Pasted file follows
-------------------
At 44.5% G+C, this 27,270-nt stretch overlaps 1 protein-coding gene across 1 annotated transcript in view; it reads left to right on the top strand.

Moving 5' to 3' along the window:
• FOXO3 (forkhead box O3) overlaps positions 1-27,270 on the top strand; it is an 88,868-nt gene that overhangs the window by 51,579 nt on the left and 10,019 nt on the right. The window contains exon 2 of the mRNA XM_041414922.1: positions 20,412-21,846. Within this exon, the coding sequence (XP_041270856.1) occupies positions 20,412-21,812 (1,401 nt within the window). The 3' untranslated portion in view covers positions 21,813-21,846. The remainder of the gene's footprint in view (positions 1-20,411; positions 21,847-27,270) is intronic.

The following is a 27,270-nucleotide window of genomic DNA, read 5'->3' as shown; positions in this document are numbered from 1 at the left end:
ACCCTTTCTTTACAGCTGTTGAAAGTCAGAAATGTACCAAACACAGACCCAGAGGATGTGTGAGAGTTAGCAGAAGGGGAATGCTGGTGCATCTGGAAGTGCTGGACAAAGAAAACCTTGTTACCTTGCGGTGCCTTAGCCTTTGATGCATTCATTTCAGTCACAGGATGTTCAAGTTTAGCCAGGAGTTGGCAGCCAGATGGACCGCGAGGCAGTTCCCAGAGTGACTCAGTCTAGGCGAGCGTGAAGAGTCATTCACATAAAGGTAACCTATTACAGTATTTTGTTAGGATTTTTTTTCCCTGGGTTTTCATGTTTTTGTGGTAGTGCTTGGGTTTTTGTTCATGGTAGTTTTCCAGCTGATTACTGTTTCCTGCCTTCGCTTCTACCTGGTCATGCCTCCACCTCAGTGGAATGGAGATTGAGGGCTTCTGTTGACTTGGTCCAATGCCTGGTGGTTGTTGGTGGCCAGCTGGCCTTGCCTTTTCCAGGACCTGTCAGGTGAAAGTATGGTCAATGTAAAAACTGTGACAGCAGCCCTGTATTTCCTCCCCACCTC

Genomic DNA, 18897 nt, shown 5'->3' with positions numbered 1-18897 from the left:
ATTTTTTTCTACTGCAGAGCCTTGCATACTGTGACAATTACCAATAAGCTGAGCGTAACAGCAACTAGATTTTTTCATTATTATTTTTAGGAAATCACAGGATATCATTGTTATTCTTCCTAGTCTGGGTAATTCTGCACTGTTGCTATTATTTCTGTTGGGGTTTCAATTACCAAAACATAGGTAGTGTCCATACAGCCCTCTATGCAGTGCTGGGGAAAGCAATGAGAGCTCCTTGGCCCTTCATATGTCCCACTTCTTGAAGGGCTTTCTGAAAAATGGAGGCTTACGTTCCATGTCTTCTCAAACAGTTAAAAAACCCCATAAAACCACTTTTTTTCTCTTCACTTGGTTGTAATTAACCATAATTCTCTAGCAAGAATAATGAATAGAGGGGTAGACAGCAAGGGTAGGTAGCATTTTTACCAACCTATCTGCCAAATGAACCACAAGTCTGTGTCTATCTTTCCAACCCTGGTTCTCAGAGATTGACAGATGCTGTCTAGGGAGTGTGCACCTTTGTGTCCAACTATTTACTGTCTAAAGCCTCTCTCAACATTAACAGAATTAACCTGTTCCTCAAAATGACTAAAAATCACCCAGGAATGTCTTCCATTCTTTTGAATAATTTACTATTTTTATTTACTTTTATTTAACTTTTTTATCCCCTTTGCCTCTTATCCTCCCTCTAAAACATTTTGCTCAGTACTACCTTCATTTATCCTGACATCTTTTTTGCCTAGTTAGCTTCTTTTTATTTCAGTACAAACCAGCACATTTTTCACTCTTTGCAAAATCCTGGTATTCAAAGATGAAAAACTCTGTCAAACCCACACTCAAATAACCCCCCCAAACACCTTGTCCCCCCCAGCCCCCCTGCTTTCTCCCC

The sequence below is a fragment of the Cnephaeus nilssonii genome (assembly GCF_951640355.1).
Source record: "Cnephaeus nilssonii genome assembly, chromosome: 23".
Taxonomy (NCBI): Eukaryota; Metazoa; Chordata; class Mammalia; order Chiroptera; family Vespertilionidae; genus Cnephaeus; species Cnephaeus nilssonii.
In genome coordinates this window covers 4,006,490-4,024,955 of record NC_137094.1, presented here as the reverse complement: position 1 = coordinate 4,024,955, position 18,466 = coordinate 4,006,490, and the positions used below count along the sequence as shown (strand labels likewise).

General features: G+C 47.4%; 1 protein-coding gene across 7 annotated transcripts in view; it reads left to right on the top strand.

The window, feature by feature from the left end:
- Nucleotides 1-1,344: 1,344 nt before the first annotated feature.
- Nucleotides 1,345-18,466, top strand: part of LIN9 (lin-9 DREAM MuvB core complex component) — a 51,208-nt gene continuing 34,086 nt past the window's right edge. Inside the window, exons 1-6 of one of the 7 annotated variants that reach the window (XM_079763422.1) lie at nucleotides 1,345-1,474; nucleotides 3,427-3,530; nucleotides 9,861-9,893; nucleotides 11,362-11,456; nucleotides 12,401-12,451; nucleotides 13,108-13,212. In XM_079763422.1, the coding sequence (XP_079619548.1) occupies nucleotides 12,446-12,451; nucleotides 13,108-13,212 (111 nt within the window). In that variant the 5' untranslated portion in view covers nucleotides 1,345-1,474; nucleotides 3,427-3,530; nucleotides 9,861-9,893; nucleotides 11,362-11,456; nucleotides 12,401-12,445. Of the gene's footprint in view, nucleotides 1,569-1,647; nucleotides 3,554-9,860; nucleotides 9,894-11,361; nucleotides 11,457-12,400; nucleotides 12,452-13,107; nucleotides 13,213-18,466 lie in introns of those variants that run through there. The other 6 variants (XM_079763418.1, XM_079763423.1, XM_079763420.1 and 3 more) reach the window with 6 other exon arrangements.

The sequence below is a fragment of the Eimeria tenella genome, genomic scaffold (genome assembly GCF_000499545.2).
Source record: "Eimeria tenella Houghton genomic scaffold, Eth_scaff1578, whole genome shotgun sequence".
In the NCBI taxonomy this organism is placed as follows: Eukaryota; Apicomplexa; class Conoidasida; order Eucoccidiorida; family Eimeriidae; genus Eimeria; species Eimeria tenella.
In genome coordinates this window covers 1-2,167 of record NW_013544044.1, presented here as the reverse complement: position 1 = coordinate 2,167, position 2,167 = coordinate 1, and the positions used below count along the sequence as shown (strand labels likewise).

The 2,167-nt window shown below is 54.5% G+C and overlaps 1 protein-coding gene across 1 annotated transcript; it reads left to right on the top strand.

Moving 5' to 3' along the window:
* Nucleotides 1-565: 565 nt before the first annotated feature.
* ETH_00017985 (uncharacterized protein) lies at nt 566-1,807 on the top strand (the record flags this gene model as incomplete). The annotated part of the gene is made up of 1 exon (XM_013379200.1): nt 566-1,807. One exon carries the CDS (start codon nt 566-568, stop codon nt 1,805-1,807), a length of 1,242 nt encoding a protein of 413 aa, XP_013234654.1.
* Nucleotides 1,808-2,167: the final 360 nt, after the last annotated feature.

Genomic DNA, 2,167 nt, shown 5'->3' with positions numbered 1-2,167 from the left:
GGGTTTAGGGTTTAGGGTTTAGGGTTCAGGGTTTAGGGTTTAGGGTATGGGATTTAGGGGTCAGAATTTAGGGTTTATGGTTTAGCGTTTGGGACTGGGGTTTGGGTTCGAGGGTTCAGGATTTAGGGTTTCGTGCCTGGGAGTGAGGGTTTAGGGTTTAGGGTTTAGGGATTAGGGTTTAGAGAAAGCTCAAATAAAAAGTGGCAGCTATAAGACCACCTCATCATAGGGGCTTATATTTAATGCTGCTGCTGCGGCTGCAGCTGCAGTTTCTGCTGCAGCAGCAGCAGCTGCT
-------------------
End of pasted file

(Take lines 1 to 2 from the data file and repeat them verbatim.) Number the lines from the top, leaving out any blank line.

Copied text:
At 44.5% G+C, this 27,270-nt stretch overlaps 1 protein-coding gene across 1 annotated transcript in view; it reads left to right on the top strand.

Moving 5' to 3' along the window: